Now, after 5 years, the unforeseeable infrastructure costs have already added up to $73 billion.

It was a given that building and fixing it would cost a lot, but $73 billion is more than originally expected. It already erased the 10-year projected savings from one savings estimate back in 2010.

A few months ago, news came out that the annual deficit was not as high as many had feared, but deficits can easily go away -- just ask President George W. Bush.

Sen. Rob Portman (R-Ohio) was right when he referred to the entitlement problem in terms of decades and not years. The Republican senator also delighted some deficit hawks when he brought back some of the recommendations from the Simpson-Bowles Commission, such as means-testing and raising the retirement age.

Health care is still a large component to the national debt and entitlement reform can’t be considered a third rail anymore. Rather, realistic and constructive debate is the way to go forward and the assurances are that it will make future generations stronger.

Tax Reform

Remember when 64 senators evenly spread amongst both parties signed an open letter to President Obama asking him to take up tax and entitlement reform? That was way back in early 2011, before the Budget Control Act that set up sequestration.

Debt reduction and taxes are similar in that reforming the latter can improve the deficit. But, each is still distinct in their components.

When the Buffett Rule was said to “only” raise $47 billion, Republicans said it was a drop in the bucket. Compared to a trillion-dollar budget, that may be, but at least it is something.

The Buffett Rule, although controversial, is just an example of one solution. It may never come to reality in the tax code, but the thinking behind saying it is “not enough” is the problem. Senators Mike Lee (R-Utah) and Marco Rubio (R-Fla.) came up with their own proposals targeting middle-income families and corporations.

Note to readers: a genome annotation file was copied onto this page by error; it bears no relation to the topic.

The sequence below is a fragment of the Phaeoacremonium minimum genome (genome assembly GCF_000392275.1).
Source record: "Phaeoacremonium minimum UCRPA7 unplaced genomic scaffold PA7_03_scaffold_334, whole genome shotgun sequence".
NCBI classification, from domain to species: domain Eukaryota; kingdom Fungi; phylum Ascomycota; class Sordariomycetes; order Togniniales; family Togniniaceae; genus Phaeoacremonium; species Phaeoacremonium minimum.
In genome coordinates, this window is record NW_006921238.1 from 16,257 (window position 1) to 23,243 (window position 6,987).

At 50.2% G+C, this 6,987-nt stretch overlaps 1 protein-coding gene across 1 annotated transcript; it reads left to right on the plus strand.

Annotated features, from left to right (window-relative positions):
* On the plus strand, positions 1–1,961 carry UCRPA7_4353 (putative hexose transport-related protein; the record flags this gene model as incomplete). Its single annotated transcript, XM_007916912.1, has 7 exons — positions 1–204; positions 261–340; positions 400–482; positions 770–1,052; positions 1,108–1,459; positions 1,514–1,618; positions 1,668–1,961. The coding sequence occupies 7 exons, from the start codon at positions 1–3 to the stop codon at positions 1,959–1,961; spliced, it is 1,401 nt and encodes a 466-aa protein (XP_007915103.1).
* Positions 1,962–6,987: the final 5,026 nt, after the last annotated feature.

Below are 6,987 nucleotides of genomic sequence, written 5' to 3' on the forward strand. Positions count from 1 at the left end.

It is important to be optimistic because the tax code needs to be tinkered with every generation or so. Growth can take place under a Democrat or a Republican sitting in the White House and both have left their imprints. The entire code should be open for debate.


Education was one of the 5 major points of Speaker Boehner’s speech at the American Enterprise Institute. Boehner, who was one of the leading Republicans behind No Child Left Behind, was setting up his 2015 agenda and highlighted the success of the D.C. Opportunity Scholarship Program.

That successful program is set up to give need-based scholarships to students up through high school and gives parents the option of which school to send their children to.

Jeb Bush even stepped into the education reform discussion. The former two-term Florida governor supports Common Core, a standardized curriculum adopted on a state-by-state level that covers red and blue states.

Common Core remains a controversial issue, which was highlighted in a recent campaign event featuring Bush for North Carolina Republican Senate candidate Thom Tillis, who is not a fan of it.

It would be fascinating to see how this would change the dynamics of the 2016 presidential race should Jeb Bush opt to run. Additionally, expanding Boehner’s scholarship program beyond D.C. will be costly, but just like building a smarter energy grid or tackling the debt, it will benefit America in the long run.

These are not easy issues to discuss, especially in an election year. The optics before the general public is that nothing gets done and that is because the House passes bills the Senate will not vote on and vice versa. The economist Laurence Kotlikoff once said, “…let’s all be grown up about our different opinions and not assume that people with who we disagree necessarily have different values as opposed to different strategies.”

Photo Credit: Chris Parypa Photography /